Hands up who remembers Johnny Morris! Did you put your hand up? I hope not. It would be a bit scary if you had, to be honest. I mean, I can't see you, can I? And you can't see me either. Which is why I can sit here naked with my head covered in Post-It notes and happily type away and dream about daisies without a care in the world. See, to write these things, it isn't easy. One has to prepare. One has to get in character. Nicolo Machiavelli, on writing 'The Prince' actually dressed up like a prince to write it. Which is probably why it is such errant rubbish, but that is besides the point1. I need to prepare too. I need a big pizza, a bucket of coffee, and a head covered in Post-It notes. That's because of my standard working methodology. Whenever I have an idea, I write it on a Post-It note and stick it on my head. After a while, I can't see anymore and I stumble about walking into the furniture. That's when I know I am ready. Then I remove all my clothes, sit down and type. Claire Raynor does the same, apparently2.
So, anyway, Johnny Morris - genius, statesman, all-round snooker champion and the man who used to pretend animals could talk. Oh yes he did. He had a whole television programme devoted to it. It was called 'Animal Magic' and it fooled millions of youngsters all over England. Not only that, it convinced us3 that animals were in fact really dull. A typical 'conversation' would be something like this:
There's these two zebras, and one turns to the other and says, in a melancholy voice, which is naturally perfect for a zebra:
'Looks like it might rain again'
and the other zebra thinks about this and says:
'Mmmm could do, I suppose.'
and then, after a pause, it starts to rain.
And the second zebra says:
'Well, you were right..'
And on and on it goes. I mean, wheres the passion? Where's the politics? What does a zebra really think about rain, the weather, climate systems, the artificial environment of the zoo, existentialism, Britney Spears, Battenburg cake - these things? That's what I want to know. I watched and watched and hoped for some enlightenment, something, anything... but no, all I got was a load of penguins going down a slide and shouting 'Wayheeeyyyy!!'
So, if an animal really could talk, what would it say? Well, Francine 'Penny' Patterson, a psychologist, has an answer to that one. She spent years raising a gorilla called 'KoKo' and taught it sign langauge. So now, effectively, KoKo can talk. I know this because I saw it on Discovery Channel. I only watched it really because it was the first program on Discovery Channel in months that wasn't about sharks or Steve Irwin.
'Tonight, on Discovery Channel, Steve Irwin pokes a shark with a stick and then runs away.'
I used to watch these in the hope that maybe the shark, or in many cases, the crocodile, would be ready for him this time. But after a while4 it got boring. So when I heard
Tonight, on Discovery Channel, a talking Gorilla...
I put down my custard and paid attention. And it is brilliant watching a gorilla talk. It kind of goes like this:
Penny: 'Hello KoKo how are you today?'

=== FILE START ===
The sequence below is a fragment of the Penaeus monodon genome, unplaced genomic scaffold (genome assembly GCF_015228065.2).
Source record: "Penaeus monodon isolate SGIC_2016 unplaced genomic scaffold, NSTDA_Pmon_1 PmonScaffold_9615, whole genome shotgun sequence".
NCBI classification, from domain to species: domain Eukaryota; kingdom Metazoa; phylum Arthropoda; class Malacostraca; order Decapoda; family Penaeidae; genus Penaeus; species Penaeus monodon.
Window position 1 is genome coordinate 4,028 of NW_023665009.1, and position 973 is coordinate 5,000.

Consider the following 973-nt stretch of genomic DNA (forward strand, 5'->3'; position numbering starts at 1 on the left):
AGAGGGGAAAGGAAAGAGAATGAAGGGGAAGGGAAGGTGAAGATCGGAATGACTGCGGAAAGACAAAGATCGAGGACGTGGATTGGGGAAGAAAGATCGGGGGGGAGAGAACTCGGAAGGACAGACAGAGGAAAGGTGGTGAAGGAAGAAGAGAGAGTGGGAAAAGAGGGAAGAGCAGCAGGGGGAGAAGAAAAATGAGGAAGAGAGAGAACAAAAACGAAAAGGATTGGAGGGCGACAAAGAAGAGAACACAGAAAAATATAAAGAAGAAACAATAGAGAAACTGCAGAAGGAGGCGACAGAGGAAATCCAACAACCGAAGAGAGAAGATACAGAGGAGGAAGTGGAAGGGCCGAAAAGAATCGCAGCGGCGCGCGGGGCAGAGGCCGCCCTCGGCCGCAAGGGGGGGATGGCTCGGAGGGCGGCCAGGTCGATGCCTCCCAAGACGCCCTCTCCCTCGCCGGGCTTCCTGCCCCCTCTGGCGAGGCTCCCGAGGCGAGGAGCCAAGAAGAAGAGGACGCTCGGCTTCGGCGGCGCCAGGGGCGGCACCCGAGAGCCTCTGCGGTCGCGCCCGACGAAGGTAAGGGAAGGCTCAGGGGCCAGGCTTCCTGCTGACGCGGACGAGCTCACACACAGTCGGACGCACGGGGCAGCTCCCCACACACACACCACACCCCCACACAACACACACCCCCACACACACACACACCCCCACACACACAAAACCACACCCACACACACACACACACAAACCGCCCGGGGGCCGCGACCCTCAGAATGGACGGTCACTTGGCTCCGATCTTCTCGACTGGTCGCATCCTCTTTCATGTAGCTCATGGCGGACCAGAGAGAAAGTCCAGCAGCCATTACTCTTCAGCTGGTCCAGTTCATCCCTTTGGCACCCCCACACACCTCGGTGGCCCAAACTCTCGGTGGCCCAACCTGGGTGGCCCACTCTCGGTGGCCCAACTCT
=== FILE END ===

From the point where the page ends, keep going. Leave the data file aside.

KoKo: 'Hello Jenny. Koko Happy. Happy see Jenny. Jenny nice. Koko like.'
Penny: 'Oh, that's very sweet, KoKo, would you like a banana?'
KoKo: 'Yes. Me like banana. Banana make KoKo happy.'
Penny: 'Well, here you are then.'
KoKo: 'Mmm nice banana. Yum yum. KoKo happy. Like Banana.'
OK, so its not rocket science. That would be more like
'KoKo sad. Can't find partical accelerator tube. No rocket today'
But still, it is very heartwarming to see how nice and patient a talking gorilla is. If that were me, and Penny had asked me if I would like a banana, I would be like:
'Of course I want a f******** banana. I'm a f******** Gorilla.'
But anyway, time for a thought experiment.
It is rarely amusing to imagine anything involving Cliff Richard, but this time I make an exception. Lets say, Cliff5, wandering about the vast and marbled corridors of his ninety seven acre mansion, humming away to himself, suddenly wonders:
'Hey, like - what if, daddy-oh, a Gorilla could talk?'
So he looks up the TV guide and sees the discovery program and thinks:
'Hey, like - what if, daddy-oh, I could meet this Gorilla?'
So he phones up Penny and, despite her protestations, pleading and furious threats, invites himself over to meet KoKo. He leaves a note for God:
'Dear God. I've popped out to talk to a Gorilla, help yourself to the stuff in the fridge. There's a half open can of Fosters in there if you want it.'
He jumps into his Mercedes, drives to the airport and hops on to a private plane to KoKo's place.
Penny: 'KoKo, look, I'm sorry about this, but we have a new friend with us today. He's a singer. But don't worry, he's got loads of cash, and if we play our cards right, he'll keep is in fresh bananas for weeks'
KoKo: 'Koko scared.'
Sir Cliff: 'Hey, don't be frightened, groovy talking gorilla thing. I make Christmas special for all the little children all over the world'
KoKo: 'Koko scared. F***** 6 off.'
Cliff: 'Hey, I missed that, little godless hairy one. What is she saying to me, Jenny?'
Penny: 'Errrmm... I think she's saying what a big fan she is of yours, and how she loves all your music, especially "Wired for Sound"'
Cliff: 'Great! Lets have a sing song... 'Congratulations'...'
Koko: 'F***** off. Koko miserable. Koko want be over there. Far away.'
Cliff: 'Hey! You like it? You want an autograph? Lets swop. Why don't you sign this copy of 'Misteltoe and Wine' for me then?'
Koko: 'Why don't you f***** off?'
Penny: *signs secretly* 'Look, KoKo, if you sign it, he might go away..'
KoKo: 'Penny owes KoKo. One thousand five hundred and ninety seven bananas.'
*Signs Cliff's record*
Cliff: 'Hee hee... Penny, she might be able to talk but she can't write her name properly yet. Look! There's only one K in it and it starts with a W...'
Next week, Steve Irwin roller skates very close to an irritable crocodile.